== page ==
Mercury 2050 Then it was off to Irving Green's fledgling Mercury label. (Note that his father, Albert Green, owned National Records.) Here, they recorded "Taking My Chance With You" and "When The Old Gang's Back On The Corner", which were released in February 1946. These Mercury sides got nowhere fast, and new manager Mort Davis got them a contract to record for Ike Berman's Apollo label in New York (another relatively new company).

Although they weren't having any hits, the results of a poll taken by the Chicago Defender (published on April 20, 1946) had the 4 Vagabonds as the fourth most popular "specialty artists" (behind the King Cole Trio, the Ink Spots, and the Mills Brothers). Over 100,000 readers had sent in ballots.

Even though they had no current record, the guys went into the Apollo Theater on September 13, 1946, along with Ella Fitzgerald and the Cootie Williams Orchestra. As a degree of wishful thinking, they were billed as "newest recording stars". Here's what Apollo owner Frank Schiffman had to say about them:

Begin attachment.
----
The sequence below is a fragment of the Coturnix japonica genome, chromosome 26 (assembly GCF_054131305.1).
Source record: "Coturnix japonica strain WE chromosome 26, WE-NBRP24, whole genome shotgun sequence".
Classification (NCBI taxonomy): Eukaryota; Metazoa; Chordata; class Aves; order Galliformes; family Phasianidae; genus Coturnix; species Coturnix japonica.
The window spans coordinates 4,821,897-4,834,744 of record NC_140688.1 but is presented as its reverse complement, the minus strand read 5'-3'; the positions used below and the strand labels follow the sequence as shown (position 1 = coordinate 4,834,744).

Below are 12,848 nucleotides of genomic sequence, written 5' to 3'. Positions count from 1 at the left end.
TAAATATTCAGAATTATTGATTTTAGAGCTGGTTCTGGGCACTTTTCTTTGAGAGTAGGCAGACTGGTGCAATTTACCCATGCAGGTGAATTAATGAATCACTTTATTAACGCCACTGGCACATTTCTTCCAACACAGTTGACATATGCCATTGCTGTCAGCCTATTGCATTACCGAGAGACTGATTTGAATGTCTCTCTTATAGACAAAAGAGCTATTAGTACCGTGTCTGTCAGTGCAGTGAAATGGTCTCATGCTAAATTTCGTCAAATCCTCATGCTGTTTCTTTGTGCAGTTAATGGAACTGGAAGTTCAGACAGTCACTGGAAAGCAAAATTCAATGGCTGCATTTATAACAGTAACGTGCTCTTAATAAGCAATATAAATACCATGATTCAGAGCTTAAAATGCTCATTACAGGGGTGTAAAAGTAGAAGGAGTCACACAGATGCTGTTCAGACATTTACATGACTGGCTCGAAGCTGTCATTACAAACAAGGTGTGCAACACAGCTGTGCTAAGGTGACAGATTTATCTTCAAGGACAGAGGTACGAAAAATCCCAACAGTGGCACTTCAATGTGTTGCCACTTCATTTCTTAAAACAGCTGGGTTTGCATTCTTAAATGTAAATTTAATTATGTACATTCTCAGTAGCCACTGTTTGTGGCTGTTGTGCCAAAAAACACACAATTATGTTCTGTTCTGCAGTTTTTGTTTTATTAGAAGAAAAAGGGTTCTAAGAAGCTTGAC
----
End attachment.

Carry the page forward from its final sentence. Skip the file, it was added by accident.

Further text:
First time here. Came well recommended and have good recordings. Pleasant group of harmony singers. No distinguishing characteristics. The boys sing fairly well. Voices blend but nobody stands out in the manner which is indispensible for a good quartette. Act was overpaid [$1000 for the week]. Worth about $750.

Apollo 1039 Apollo 1030 Their first Apollo session was held on November 13, 1946. The four songs recorded were: "Hoe Cake, Hominy And Sassafras Tea", "Kentucky Babe", "Do You Know What It Means To Miss New Orleans", and "The Pleasure's All Mine". On this session, John Jordan showed up hoarse. The producer procured a bottle of scotch, and while this succeeded in restoring Jordan's voice, he had no further recollection of the day! The first two songs from this session were issued in December 1946 and the second two were released in February 1947.